It is also a double-edged sword in terms of balancing the diverse financial needs and brand perceptions of society with efficiency and delivery costs. However, as the notion of life-first financial services rather than products continues to evolve, so too will the concept of the physical branch and how it delivers truly customer-centric propositions.
Banks that can leverage the value of existing rational trust to unlock consumer desire for services and experiences are best placed to stay relevant to consumers. But success will be determined by their ability to build connected brand experiences.
Connected brand experiences: Achieving brand stretch through two way engagement
The experience data or “foot prints” we as technology users generate in its many forms: (behavioral analytics, location tracking, spend patterns, dwell times, hover tracking, things we ‘like’ etc) is rapidly emerging as the ‘digital’ currency for experience measurement, optimisation and trade, and is the core element of the big data movement.
Patterns in consumer digital behavior can be identified and synthesized at both micro and macro level in real time to provide huge competitive advantage, allowing business to manipulate consumer desire and consequently supply and demand in ever more subtle ways. We as consumers are starting to realise the true value of our digital footprints and unique data too, and are willing to fight to protect it. This is changing the traditional panacea of relationships we have with organisations, and what we are willing to accept as recompense for granting access to it.
Designing and delivering connected brand experiences that encompass online offline and real time and location data touch points, will help financial organisations stay relevant and valuable to customers, gain trust, and ‘stretch’ into adjacent sectors. It will enable them to deliver on expectations in terms of support for community high streets and overall retail economy, and be relevant to the fast growing digital mainly consumer segment, being ever present in their lives wherever they play.
For customers, it offers the promise of active relationships they can both rely on and trust, whenever they need them, at any stage in their lives. In many ways, brands are benchmarks for consumers that allow them to engage with change in ways that they understand and trust at speed.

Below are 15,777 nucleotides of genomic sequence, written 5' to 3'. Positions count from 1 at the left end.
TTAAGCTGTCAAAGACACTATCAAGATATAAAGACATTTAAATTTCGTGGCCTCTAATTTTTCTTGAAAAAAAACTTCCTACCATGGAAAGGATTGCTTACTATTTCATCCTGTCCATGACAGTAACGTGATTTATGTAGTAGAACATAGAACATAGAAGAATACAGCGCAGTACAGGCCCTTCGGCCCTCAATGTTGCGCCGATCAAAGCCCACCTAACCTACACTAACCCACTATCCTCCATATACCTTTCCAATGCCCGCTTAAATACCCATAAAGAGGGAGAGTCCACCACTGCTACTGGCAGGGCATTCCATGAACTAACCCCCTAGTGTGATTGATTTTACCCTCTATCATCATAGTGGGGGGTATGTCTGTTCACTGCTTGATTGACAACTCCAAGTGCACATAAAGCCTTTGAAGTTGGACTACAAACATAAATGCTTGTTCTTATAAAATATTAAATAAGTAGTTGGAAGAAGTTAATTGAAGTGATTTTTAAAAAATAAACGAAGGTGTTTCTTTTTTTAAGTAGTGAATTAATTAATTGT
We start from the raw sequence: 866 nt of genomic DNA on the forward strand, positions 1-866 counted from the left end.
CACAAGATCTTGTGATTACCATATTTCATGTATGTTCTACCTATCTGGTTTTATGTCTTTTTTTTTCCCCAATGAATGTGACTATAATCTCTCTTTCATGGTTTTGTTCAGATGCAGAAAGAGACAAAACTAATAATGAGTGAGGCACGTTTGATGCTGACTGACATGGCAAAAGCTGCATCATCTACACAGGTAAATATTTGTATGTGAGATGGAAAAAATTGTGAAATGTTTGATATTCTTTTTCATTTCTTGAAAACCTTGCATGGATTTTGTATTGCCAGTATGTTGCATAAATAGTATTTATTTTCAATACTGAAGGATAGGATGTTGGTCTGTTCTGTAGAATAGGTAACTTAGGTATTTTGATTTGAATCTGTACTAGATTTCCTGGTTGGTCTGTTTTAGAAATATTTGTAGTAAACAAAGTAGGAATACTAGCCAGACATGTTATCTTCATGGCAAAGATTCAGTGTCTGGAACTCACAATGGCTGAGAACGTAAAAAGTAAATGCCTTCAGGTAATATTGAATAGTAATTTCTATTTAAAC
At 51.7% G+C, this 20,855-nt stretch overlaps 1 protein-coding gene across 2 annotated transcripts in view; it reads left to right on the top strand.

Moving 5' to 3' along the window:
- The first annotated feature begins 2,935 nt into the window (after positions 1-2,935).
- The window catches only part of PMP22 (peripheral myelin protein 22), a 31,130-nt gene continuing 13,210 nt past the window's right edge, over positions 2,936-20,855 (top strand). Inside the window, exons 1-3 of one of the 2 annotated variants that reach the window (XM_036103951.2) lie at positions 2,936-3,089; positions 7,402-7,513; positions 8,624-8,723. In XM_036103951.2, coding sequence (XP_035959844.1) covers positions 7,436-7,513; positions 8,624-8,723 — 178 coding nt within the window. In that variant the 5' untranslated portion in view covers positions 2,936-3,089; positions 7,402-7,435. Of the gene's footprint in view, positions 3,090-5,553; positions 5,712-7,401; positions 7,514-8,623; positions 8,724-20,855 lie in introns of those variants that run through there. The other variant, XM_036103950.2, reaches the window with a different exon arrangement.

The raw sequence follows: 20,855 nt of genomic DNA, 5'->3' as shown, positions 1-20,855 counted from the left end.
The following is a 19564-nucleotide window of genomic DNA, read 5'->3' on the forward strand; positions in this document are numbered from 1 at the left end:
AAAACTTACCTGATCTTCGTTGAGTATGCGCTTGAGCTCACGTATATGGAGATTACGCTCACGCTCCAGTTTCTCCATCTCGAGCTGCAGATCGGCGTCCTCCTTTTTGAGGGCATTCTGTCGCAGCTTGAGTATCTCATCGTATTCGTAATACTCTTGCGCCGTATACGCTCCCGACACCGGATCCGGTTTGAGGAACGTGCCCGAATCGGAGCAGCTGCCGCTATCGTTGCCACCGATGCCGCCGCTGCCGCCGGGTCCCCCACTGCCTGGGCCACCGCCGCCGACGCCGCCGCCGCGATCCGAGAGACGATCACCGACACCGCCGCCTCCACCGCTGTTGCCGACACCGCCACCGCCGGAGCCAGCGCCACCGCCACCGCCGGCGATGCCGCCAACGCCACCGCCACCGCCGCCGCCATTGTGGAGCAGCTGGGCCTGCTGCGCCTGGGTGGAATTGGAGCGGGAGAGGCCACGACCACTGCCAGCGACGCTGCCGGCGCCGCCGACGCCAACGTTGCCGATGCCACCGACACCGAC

In today’s experience driven economy, brand behaviour is just as important as brand perception in terms of helping consumers navigate this fast changing technological panacea. Active two-way engagement that is emotionally intelligent and understands the nature of value across all touch -points is critical to both capturing and keeping them. It is important to recognise that every time there is a game-changing new technological breakthrough, consumers look to see how brands behave and judge them on it, both ethically and experientially.
Creative intelligence and wealth 2.0: Why it matters
As financial services transform into a more open, transparent and collaborative landscape, attitudes and cultures must shift. For banks, this begins with the skill sets you hire for, nurture and build around, and the leadership that underpins it.
Look at the makeup of an average bank board and compare it to the leadership at a tech titan, or a fintech firm. The diverse mix of education, employment history and personality types offers an array of thinking taking in technology, science, psychology, the arts and entrepreneurialism.
Critical to future success will be the ability to harness ‘creative intelligence’. Creative intelligence is the ability to define what can be as well as what is. In a rapidly changing world where fundamental definitions of value are changing, creative intelligence is key to competitive advantage.
The ability to conceive of creative financial solutions that adapt to changing life needs and definitions of value, and adapt supply and demand to encompass intangible wealth as a currency is central to success. Open futures are really about re shaping finance to encompass intangible as well as tangible wealth, and enable people to manage it to fulfil their personal financial purpose.
Creative intelligence is also critical to future economic growth. It is embedded in all the economic sectors through the different design disciplines, whose contribution to the success of trade currently goes unrecognised. It is the catalyst that allows what is intangible to become tradable since it defines the nature or type of value created (both physical and digital). Creativity defined artificial scarcity over 200 years ago, and is used to control it through the creation of artificial needs and wants to this day.
There is a huge opportunity for the creative industries to shape the next phase of economic trade, but to do this, it must mature and recognise both the critical role it plays in global trade, and its impact on humanity. Global digital maturity has ignited a paradigm shift from the economics of production, to the economics of human purpose. In this open economic future, with access to richer data, understanding what unifies and appeals to us as humans offers opportunities to create richer, innovative new services that customers want and need.
Now is the time to examine your business model and service offering to make it fit for the new future in financial services.